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Does the Actuarial Adjustment for Pension Delay Affect Retirement and Claiming Decisions?


  • Devon Gorry
  • Kyung Min Lee
  • Sita Slavov


We investigate the impact of more generous terms for delaying state pensions on claiming and labor supply in the United Kingdom using a 2005 policy change. First, we find that the more generous delay terms reduced the fraction of males receiving pensions at the earliest eligibility age and shortly after. While there are also post-policy changes in women’s claiming behavior, further investigation reveals that these changes do not coincide with the start of the policy and are therefore less likely to be causal effects. Second, we find post-policy increases in labor supply around the earliest pension eligibility age, followed by post-policy decreases in labor supply at older ages. While these labor supply changes cannot easily be separated from longer-term trends, they are consistent with some individuals choosing to work longer to finance pension delay, followed by some individuals retiring earlier due to the income effect from more generous pension benefits. Finally, we find that among individuals who delayed pensions for up to 5 years, about 3 percent of individuals took their gains from delay as lump sums, an option made available under the policy changes.

Suggested Citation

  • Devon Gorry & Kyung Min Lee & Sita Slavov, 2020. "Does the Actuarial Adjustment for Pension Delay Affect Retirement and Claiming Decisions?," NBER Working Papers 27508, National Bureau of Economic Research, Inc.
  • Handle: RePEc:nbr:nberwo:27508
    Note: AG PE

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    References listed on IDEAS

    1. Raimond Maurer & Olivia S. Mitchell & Ralph Rogalla & Tatjana Schimetschek, 2018. "WILL THEY TAKE THE MONEY AND WORK? PEOPLE'S WILLINGNESS TO DELAY CLAIMING SOCIAL SECURITY BENEFITS FOR a LUMP SUM," Journal of Risk & Insurance, The American Risk and Insurance Association, vol. 85(4), pages 877-909, December.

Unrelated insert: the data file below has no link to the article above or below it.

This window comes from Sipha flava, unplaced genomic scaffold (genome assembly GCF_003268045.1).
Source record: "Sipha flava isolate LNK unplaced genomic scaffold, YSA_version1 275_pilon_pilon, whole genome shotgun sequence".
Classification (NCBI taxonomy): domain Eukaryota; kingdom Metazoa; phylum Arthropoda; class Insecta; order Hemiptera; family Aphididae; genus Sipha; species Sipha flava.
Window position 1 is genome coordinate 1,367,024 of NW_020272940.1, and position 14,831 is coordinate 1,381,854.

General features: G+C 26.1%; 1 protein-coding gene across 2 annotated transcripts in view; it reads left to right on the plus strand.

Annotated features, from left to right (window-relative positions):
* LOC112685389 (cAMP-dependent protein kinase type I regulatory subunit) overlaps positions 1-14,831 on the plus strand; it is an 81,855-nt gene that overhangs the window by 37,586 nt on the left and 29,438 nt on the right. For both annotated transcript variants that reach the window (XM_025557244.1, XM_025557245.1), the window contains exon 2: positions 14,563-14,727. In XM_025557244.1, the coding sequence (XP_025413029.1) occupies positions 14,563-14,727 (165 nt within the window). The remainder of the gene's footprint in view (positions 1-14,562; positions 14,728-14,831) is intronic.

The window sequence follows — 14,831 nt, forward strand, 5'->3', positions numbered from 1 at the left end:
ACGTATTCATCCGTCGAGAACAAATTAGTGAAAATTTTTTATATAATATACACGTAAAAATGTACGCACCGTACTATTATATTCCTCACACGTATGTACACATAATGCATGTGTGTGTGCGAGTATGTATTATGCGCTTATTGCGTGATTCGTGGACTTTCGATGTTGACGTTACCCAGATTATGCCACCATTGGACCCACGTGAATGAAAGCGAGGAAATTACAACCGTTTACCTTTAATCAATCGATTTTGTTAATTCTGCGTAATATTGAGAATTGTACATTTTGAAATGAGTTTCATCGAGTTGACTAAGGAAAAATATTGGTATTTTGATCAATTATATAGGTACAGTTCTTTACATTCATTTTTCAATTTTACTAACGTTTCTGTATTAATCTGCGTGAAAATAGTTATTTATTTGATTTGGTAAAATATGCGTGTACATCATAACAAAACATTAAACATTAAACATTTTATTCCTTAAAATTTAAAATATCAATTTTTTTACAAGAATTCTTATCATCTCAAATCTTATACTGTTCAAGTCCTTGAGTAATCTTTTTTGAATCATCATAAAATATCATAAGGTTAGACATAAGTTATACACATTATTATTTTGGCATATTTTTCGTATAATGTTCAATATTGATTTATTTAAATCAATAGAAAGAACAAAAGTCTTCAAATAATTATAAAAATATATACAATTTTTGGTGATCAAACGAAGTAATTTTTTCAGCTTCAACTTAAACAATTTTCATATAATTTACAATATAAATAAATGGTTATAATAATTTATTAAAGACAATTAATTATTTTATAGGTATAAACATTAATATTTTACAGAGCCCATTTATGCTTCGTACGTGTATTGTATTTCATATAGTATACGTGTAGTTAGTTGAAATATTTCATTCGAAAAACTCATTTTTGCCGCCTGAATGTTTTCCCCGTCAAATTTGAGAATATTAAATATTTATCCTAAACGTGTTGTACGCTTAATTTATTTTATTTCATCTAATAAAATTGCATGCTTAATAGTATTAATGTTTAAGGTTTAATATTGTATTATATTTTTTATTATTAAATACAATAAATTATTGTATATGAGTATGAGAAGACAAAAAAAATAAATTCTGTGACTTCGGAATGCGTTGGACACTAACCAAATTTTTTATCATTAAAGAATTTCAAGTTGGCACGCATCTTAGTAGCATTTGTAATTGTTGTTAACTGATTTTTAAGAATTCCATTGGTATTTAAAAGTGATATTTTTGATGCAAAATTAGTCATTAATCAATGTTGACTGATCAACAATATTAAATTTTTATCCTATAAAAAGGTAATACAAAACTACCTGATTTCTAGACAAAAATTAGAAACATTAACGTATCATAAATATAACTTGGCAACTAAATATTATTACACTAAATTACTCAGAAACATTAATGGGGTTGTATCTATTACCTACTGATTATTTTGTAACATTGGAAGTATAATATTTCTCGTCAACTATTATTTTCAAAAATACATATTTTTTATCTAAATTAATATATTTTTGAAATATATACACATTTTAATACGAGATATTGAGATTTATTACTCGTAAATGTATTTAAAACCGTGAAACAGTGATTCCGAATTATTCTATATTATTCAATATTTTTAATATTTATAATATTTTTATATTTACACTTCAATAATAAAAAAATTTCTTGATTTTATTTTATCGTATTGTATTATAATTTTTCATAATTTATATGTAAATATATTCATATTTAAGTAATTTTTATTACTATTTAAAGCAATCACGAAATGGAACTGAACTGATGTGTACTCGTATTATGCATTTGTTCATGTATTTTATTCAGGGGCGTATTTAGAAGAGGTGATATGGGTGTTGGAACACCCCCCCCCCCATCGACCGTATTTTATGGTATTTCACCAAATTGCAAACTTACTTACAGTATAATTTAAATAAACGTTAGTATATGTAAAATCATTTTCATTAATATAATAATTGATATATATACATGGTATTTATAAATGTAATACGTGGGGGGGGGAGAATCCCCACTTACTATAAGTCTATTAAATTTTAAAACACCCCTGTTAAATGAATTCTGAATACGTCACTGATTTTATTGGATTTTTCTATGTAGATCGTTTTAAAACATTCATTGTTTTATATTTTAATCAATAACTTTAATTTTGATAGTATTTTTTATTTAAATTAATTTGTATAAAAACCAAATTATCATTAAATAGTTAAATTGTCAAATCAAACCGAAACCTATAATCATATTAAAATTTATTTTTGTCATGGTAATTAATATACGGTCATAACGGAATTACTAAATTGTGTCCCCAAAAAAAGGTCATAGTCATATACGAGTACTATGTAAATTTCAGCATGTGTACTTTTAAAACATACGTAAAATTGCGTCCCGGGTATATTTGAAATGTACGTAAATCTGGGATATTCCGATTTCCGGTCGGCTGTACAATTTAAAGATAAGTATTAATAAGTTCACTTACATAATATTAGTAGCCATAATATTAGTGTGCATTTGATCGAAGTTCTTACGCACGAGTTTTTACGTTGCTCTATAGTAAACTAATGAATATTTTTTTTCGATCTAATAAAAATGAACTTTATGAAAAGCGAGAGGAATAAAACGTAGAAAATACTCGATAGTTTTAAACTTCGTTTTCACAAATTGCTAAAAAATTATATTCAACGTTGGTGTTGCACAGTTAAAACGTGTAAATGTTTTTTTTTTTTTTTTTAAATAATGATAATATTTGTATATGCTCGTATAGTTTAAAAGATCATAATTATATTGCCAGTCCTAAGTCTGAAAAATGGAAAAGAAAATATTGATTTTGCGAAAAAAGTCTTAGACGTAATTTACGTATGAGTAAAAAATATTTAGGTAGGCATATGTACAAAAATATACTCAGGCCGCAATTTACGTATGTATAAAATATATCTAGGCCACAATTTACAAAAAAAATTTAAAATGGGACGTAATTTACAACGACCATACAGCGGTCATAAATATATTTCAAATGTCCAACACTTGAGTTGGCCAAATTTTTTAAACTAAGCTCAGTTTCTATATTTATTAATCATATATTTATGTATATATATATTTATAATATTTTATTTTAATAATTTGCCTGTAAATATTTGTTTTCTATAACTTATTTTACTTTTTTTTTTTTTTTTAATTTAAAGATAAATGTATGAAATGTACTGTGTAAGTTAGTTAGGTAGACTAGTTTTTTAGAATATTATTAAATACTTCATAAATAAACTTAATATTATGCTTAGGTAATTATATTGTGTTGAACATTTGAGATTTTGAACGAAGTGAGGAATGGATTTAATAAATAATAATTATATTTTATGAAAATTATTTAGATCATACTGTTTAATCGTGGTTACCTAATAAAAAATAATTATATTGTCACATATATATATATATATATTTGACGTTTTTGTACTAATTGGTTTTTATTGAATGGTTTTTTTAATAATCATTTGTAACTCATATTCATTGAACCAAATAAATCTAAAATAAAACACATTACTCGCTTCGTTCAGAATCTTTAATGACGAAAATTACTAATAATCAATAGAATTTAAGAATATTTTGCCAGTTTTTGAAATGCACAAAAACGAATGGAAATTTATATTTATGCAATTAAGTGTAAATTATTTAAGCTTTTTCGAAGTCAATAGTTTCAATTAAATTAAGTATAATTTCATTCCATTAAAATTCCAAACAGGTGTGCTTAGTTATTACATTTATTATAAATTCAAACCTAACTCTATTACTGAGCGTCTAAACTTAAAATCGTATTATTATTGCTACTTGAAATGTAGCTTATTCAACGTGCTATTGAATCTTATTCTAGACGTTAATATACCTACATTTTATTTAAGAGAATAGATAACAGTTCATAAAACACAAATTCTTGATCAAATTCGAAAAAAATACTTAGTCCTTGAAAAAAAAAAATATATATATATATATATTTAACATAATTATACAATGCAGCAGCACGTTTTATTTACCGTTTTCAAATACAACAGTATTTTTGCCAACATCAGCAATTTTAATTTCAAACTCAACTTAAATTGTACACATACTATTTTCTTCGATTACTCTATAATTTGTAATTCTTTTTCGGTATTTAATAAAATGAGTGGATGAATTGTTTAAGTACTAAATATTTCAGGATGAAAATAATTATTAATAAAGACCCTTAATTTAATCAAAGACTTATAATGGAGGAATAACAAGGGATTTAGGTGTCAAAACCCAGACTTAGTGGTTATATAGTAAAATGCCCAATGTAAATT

2. Richard Disney & Sarah Smith, 2002. "The Labour Supply Effect of the Abolition of the Earnings Rule for Older Workers in the United Kingdom," Economic Journal, Royal Economic Society, vol. 112(478), pages 136-152, March.
    3. Cribb, Jonathan & Emmerson, Carl & Tetlow, Gemma, 2016. "Signals matter? Large retirement responses to limited financial incentives," Labour Economics, Elsevier, vol. 42(C), pages 203-212.
    4. Jonathan Moizer & Sue Farrar & Mark Hyde, 2018. "UK state pension deferral incentives and sustainability," Applied Economics, Taylor & Francis Journals, vol. 50(21), pages 2356-2368, May.
    5. Shoven, John B. & Slavov, Sita Nataraj, 2014. "Does it pay to delay social security?," Journal of Pension Economics and Finance, Cambridge University Press, vol. 13(2), pages 121-144, April.
    6. Ricky Kanabar & Peter Simmons, 2016. "To defer or not defer? UK state pension and work decisions in a lifecycle model," Applied Economics, Taylor & Francis Journals, vol. 48(58), pages 5699-5716, December.
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    More about this item

    JEL classification:

    • H55 - Public Economics - - National Government Expenditures and Related Policies - - - Social Security and Public Pensions
    • J26 - Labor and Demographic Economics - - Demand and Supply of Labor - - - Retirement; Retirement Policies

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